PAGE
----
Listen to audio examples and a description of the three different ambience types (use headphones)
While most existing (mostly stereo) libraries focus on static recordings of soundscapes, Munk Productions Ambisonic Ambiences (MPAA) offers two additional types of recordings. This is because
- sometimes you need a transition to take place - we call these Transition
- sometimes you need a specific sound in focus (like a traditional sound effect - we call these Action)
- sometimes you just need the sound of a place and nothing else - we call these Static
Depending on your projects you can purchase only the type of audio you require without having to pay for audio you won't need.
Occasionally, there is some overlap between types, in which case a sound may exist in two different packages (but it's rare).
Read the following to understand the three different types.
The Static type is the traditional ambience type. The microphone (and hence, the listener) is positioned at a single, static location within the scene and simply records, what is already there. There is no movement from one place to another, and the scene only changes if the agents within it change.
Also, in most cases, the scene is comprised of multiple sound sources acting more or less independently of each other, and often at the same time. Therefore, it is mostly impossible to use a static ambience as a traditional "sound effect". However, in some cases, one single sound source is so much in focus that it could be used as a single sound effect. When this is the case, that sound source is CAPITALISED to stand out in both the filename and the description.
The Static type is therefore highly scene-centric and is meant to place some action (that you produce) at a specific locale.
Examples could be:
- a forest with bird song
- a pedestrian street in a city
- a ride in a car (where the microphone is static with respect to its immediate surroundings, i.e. the interior of the car)
- a ride in an amusement park, recorded next to the ride
- heavy traffic in a city centre
- a "roomtone", the (often very silent) sound of a particular room in a particular building
In MPAA packages, Static recordings taking place outside (Exterior) are, in the vast majority, accompanied by two photographs taken at the place and time of the recording, to help you visualise what you're hearing, or to help in searching for the right sound file. Read about photos here.
The Action type is probably the closest we get to a traditional (foley) sound effect. These sounds are usually placed in a simple, static scene, where some specific action is performed by "someone". This also means, that one specific sound source usually is in focus, making some of the Action effects usable as traditional sound effects with an immersive component.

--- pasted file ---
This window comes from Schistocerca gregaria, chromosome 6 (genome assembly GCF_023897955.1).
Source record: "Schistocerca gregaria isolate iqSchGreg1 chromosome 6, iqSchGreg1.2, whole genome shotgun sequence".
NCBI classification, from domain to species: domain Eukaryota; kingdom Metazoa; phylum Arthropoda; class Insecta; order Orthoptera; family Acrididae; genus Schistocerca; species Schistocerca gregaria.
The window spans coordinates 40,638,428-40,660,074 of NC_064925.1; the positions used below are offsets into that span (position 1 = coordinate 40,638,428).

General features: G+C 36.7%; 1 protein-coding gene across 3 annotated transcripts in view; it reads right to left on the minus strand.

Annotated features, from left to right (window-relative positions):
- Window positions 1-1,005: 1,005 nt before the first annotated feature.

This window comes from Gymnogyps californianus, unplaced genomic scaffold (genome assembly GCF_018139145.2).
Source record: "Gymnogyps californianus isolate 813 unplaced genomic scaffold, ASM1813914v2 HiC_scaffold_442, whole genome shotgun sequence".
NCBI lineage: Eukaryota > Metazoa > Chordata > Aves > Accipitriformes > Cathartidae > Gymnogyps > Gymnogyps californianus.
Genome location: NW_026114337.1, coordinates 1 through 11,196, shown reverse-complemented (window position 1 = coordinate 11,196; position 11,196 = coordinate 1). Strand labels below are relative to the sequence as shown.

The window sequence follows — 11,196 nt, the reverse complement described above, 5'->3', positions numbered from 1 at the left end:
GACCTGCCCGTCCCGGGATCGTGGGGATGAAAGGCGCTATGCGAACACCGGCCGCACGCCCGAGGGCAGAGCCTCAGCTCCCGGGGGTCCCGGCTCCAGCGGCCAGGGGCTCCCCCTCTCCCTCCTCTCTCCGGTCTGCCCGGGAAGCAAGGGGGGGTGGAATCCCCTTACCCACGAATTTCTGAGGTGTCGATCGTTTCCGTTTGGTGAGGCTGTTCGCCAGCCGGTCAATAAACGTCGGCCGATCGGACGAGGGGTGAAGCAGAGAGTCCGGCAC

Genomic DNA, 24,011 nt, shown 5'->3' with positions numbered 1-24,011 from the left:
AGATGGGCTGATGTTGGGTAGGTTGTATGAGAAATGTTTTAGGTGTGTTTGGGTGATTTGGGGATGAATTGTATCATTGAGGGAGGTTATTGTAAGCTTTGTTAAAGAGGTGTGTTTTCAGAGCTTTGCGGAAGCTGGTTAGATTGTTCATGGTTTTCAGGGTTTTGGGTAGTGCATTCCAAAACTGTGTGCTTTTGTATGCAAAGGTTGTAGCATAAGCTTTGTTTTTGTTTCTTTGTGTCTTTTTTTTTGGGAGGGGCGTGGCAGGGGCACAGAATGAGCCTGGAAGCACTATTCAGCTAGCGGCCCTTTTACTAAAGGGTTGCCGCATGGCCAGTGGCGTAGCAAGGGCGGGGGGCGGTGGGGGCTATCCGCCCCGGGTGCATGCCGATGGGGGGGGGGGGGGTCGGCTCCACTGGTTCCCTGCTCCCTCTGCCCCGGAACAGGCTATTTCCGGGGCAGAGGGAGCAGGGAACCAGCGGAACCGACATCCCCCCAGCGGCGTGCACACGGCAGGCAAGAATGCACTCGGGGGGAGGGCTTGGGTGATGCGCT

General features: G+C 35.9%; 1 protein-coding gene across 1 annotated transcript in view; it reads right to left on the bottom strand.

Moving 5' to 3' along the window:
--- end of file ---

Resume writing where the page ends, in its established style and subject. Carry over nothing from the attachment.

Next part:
- starting a dishwasher in a kitchen (fx: dishwasher)
- smartphone ringing on table (fx: smartphone ringing)
- vacuum cleaning a staircase (fx: vacuum cleaner)
- taking a shower (fx: shower)
- lighting a barbecue on the terrace (fx: matches, fire, frying)
- preparing dinner in the kitchen (fx: too numerous to list all, but e.g. plates, cutlery, drawers, tap running, frying...)
- people eating lunch in the dining room (which could also be categorised as a Static ambience - and might be available in both types)
When the microphone (and hence, the listener) starts moving through or between different scenes, the resulting recording is designated as a Transition. These are often very rich and varied in audio content and therefore exciting to listen to on their own.
They are envisioned to be especially usable in the context of a story, where the listener follows the life and/or actions of one or more persons. Or as a supporting audio bed under a narration explaining someone's actions.
This type of immersive ambience is quite unique to MPAA, as a high degree of mobility is needed to record them (you can't easily move a 1x1x1 meter multi-microphone array around). The sound field microphone is well suited for this purpose, and our in-house designed wind- and rain protection equipment supports it as well.
Examples of Transitions are:
- skiing down a piste at a ski resort
- walking through part of a city in pedestrian streets
- riding a bike from one location to another
- walking to and getting on a train, riding, and exiting to the street
- getting into and out of a car, and riding to some location
- going up in an elevator
- walking through a supermarket
Adding Transitions to audio productions greatly enriches the listening experience and is highly recommended.